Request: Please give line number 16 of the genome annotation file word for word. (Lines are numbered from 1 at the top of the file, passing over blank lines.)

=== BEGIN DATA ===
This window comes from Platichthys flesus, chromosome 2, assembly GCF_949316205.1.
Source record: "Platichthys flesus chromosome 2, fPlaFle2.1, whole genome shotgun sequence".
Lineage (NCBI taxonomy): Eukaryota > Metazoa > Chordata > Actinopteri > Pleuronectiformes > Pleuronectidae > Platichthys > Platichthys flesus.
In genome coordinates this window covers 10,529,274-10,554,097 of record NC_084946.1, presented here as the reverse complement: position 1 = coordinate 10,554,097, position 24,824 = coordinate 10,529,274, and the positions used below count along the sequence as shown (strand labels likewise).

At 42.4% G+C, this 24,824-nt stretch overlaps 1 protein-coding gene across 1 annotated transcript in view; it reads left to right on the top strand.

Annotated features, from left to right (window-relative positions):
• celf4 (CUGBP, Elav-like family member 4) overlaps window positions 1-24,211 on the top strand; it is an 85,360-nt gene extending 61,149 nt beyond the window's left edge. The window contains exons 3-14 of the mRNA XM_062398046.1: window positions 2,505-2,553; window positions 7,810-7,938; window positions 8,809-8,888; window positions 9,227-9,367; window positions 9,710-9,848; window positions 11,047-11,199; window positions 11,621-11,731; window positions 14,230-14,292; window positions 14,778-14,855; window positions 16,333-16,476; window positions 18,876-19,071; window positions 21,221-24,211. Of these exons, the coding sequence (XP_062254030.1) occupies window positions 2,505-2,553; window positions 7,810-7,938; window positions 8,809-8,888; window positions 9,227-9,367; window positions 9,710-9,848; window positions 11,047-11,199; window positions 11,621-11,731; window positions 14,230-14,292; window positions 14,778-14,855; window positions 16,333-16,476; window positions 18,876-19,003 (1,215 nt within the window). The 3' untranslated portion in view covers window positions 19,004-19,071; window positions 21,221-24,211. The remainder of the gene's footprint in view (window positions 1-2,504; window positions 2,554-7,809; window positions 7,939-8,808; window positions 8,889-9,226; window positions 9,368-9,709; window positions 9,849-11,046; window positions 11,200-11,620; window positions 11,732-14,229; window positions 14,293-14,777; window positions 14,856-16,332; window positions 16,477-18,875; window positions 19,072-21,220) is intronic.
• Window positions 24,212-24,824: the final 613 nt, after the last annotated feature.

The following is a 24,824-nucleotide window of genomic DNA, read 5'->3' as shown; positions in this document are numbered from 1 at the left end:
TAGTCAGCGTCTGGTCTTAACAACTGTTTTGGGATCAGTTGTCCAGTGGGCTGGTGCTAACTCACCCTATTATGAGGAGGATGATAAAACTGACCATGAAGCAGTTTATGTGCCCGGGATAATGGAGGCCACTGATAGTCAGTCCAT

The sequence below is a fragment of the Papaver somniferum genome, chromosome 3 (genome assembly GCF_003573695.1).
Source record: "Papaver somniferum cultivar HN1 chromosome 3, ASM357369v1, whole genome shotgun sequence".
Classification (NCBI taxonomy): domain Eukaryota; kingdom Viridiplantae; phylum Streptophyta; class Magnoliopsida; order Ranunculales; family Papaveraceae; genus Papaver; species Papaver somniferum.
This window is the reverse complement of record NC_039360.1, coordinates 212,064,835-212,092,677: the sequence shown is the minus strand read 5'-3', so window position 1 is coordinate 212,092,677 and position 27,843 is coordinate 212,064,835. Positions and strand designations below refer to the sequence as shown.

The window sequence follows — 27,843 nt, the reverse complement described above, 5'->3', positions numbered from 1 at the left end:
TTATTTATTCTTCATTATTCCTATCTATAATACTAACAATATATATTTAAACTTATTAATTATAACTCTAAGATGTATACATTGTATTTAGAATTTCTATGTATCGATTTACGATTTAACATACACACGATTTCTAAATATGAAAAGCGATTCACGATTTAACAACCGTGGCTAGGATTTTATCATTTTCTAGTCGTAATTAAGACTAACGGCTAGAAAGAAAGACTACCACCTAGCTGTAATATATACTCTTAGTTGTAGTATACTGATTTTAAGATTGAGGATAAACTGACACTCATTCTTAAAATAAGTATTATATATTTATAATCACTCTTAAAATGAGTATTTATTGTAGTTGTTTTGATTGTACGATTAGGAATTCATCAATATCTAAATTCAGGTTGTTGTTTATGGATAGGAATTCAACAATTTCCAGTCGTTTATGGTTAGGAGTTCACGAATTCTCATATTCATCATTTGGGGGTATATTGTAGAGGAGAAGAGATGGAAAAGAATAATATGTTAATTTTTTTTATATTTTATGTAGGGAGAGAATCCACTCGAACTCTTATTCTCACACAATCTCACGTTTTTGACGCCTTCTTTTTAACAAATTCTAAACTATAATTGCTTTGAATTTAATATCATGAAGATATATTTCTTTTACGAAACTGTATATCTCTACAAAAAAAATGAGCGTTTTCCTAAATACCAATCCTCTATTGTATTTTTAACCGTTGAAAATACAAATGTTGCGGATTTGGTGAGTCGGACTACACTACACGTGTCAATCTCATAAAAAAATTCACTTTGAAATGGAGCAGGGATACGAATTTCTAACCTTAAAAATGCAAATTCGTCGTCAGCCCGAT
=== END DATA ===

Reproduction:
TTATTTATTCTTCATTATTCCTATCTATAATACTAACAATATATATTTAAACTTATTAATTATAACTCTAAGATGTATACATTGTATTTAGAATTTCTATGTATCGATTTACGATTTAACATACACACGATTTCTAAATATGAAAAGCGATTCACGATTTAACAACCGTGGCTAGGATTTTATCATTTTCTAGTCGTAATTAAGACTAACGGCTAGAAAGAAAGACTACCACCTAGCTGTAATATATACTCTTAGTTGTAGTATACTGATTTTAAGATTGAGGATAAACTGACACTCATTCTTAAAATAAGTATTATATATTTATAATCACTCTTAAAATGAGTATTTATTGTAGTTGTTTTGATTGTACGATTAGGAATTCATCAATATCTAAATTCAGGTTGTTGTTTATGGATAGGAATTCAACAATTTCCAGTCGTTTATGGTTAGGAGTTCACGAATTCTCATATTCATCATTTGGGGGTATATTGTAGAGGAGAAGAGATGGAAAAGAATAATATGTTAATTTTTTTTATATTTTATGTAGGGAGAGAATCCACTCGAACTCTTATTCTCACACAATCTCACGTTTTTGACGCCTTCTTTTTAACAAATTCTAAACTATAATTGCTTTGAATTTAATATCATGAAGATATATTTCTTTTACGAAACTGTATATCTCTACAAAAAAAATGAGCGTTTTCCTAAATACCAATCCTCTATTGTATTTTTAACCGTTGAAAATACAAATGTTGCGGATTTGGTGAGTCGGACTACACTACACGTGTCAATCTCATAAAAAAATTCACTTTGAAATGGAGCAGGGATACGAATTTCTAACCTTAAAAATGCAAATTCGTCGTCAGCCCGAT